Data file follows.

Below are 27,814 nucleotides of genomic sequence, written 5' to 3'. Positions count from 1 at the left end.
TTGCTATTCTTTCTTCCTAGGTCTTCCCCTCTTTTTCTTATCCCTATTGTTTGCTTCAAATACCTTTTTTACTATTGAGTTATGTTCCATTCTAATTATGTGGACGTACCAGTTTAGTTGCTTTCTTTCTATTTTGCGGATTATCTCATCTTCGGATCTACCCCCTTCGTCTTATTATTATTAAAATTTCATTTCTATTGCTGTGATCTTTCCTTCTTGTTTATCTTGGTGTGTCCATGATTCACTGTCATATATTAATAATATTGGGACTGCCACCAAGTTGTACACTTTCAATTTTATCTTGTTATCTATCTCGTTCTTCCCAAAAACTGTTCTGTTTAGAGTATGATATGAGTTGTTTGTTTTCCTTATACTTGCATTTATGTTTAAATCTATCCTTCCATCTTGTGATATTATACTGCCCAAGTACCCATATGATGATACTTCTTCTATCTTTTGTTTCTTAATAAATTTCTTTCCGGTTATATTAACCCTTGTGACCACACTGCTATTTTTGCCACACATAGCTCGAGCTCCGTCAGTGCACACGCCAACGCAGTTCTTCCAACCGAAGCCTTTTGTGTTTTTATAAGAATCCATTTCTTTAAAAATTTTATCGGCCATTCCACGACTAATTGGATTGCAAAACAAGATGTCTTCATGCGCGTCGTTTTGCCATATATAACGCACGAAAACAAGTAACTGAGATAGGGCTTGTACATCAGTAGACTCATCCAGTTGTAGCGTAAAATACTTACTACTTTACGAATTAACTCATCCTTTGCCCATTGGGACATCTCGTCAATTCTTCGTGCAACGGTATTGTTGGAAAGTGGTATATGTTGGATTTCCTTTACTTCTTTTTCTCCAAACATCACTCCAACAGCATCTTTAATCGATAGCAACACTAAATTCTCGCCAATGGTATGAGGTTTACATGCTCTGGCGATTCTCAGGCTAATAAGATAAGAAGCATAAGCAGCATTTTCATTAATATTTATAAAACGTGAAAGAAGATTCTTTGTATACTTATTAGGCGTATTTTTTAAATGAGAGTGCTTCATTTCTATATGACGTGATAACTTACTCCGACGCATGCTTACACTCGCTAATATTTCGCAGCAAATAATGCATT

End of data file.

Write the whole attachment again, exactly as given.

Below are 27,814 nucleotides of genomic sequence, written 5' to 3'. Positions count from 1 at the left end.
TTGCTATTCTTTCTTCCTAGGTCTTCCCCTCTTTTTCTTATCCCTATTGTTTGCTTCAAATACCTTTTTTACTATTGAGTTATGTTCCATTCTAATTATGTGGACGTACCAGTTTAGTTGCTTTCTTTCTATTTTGCGGATTATCTCATCTTCGGATCTACCCCCTTCGTCTTATTATTATTAAAATTTCATTTCTATTGCTGTGATCTTTCCTTCTTGTTTATCTTGGTGTGTCCATGATTCACTGTCATATATTAATAATATTGGGACTGCCACCAAGTTGTACACTTTCAATTTTATCTTGTTATCTATCTCGTTCTTCCCAAAAACTGTTCTGTTTAGAGTATGATATGAGTTGTTTGTTTTCCTTATACTTGCATTTATGTTTAAATCTATCCTTCCATCTTGTGATATTATACTGCCCAAGTACCCATATGATGATACTTCTTCTATCTTTTGTTTCTTAATAAATTTCTTTCCGGTTATATTAACCCTTGTGACCACACTGCTATTTTTGCCACACATAGCTCGAGCTCCGTCAGTGCACACGCCAACGCAGTTCTTCCAACCGAAGCCTTTTGTGTTTTTATAAGAATCCATTTCTTTAAAAATTTTATCGGCCATTCCACGACTAATTGGATTGCAAAACAAGATGTCTTCATGCGCGTCGTTTTGCCATATATAACGCACGAAAACAAGTAACTGAGATAGGGCTTGTACATCAGTAGACTCATCCAGTTGTAGCGTAAAATACTTACTACTTTACGAATTAACTCATCCTTTGCCCATTGGGACATCTCGTCAATTCTTCGTGCAACGGTATTGTTGGAAAGTGGTATATGTTGGATTTCCTTTACTTCTTTTTCTCCAAACATCACTCCAACAGCATCTTTAATCGATAGCAACACTAAATTCTCGCCAATGGTATGAGGTTTACATGCTCTGGCGATTCTCAGGCTAATAAGATAAGAAGCATAAGCAGCATTTTCATTAATATTTATAAAACGTGAAAGAAGATTCTTTGTATACTTATTAGGCGTATTTTTTAAATGAGAGTGCTTCATTTCTATATGACGTGATAACTTACTCCGACGCATGCTTACACTCGCTAATATTTCGCAGCAAATAATGCATT